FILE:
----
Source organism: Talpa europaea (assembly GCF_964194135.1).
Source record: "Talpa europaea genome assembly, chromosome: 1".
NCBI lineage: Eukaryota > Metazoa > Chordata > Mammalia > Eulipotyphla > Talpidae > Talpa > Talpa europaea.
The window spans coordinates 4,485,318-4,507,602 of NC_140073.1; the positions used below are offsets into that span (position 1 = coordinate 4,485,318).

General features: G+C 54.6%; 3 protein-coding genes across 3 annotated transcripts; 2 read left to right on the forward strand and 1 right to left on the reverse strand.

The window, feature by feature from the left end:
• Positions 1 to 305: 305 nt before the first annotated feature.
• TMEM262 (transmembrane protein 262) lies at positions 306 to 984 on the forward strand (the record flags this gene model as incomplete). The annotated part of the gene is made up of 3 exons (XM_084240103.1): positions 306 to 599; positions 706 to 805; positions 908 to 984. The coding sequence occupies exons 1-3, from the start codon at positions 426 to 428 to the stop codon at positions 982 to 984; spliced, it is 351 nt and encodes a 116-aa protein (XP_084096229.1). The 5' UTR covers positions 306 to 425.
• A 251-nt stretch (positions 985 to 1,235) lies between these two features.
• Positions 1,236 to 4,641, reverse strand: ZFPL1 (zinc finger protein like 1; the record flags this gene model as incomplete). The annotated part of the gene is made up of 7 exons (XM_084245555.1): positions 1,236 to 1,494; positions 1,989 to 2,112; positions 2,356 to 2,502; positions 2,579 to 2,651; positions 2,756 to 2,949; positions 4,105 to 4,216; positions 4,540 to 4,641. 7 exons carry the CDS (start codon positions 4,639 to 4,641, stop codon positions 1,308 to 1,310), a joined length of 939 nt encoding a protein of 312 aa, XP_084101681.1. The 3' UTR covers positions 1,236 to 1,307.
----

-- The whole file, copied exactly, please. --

Source organism: Talpa europaea (assembly GCF_964194135.1).
Source record: "Talpa europaea genome assembly, chromosome: 1".
NCBI lineage: Eukaryota > Metazoa > Chordata > Mammalia > Eulipotyphla > Talpidae > Talpa > Talpa europaea.
The window spans coordinates 4,485,318-4,507,602 of NC_140073.1; the positions used below are offsets into that span (position 1 = coordinate 4,485,318).

General features: G+C 54.6%; 3 protein-coding genes across 3 annotated transcripts; 2 read left to right on the forward strand and 1 right to left on the reverse strand.

The window, feature by feature from the left end:
• Positions 1 to 305: 305 nt before the first annotated feature.
• TMEM262 (transmembrane protein 262) lies at positions 306 to 984 on the forward strand (the record flags this gene model as incomplete). The annotated part of the gene is made up of 3 exons (XM_084240103.1): positions 306 to 599; positions 706 to 805; positions 908 to 984. The coding sequence occupies exons 1-3, from the start codon at positions 426 to 428 to the stop codon at positions 982 to 984; spliced, it is 351 nt and encodes a 116-aa protein (XP_084096229.1). The 5' UTR covers positions 306 to 425.
• A 251-nt stretch (positions 985 to 1,235) lies between these two features.
• Positions 1,236 to 4,641, reverse strand: ZFPL1 (zinc finger protein like 1; the record flags this gene model as incomplete). The annotated part of the gene is made up of 7 exons (XM_084245555.1): positions 1,236 to 1,494; positions 1,989 to 2,112; positions 2,356 to 2,502; positions 2,579 to 2,651; positions 2,756 to 2,949; positions 4,105 to 4,216; positions 4,540 to 4,641. 7 exons carry the CDS (start codon positions 4,639 to 4,641, stop codon positions 1,308 to 1,310), a joined length of 939 nt encoding a protein of 312 aa, XP_084101681.1. The 3' UTR covers positions 1,236 to 1,307.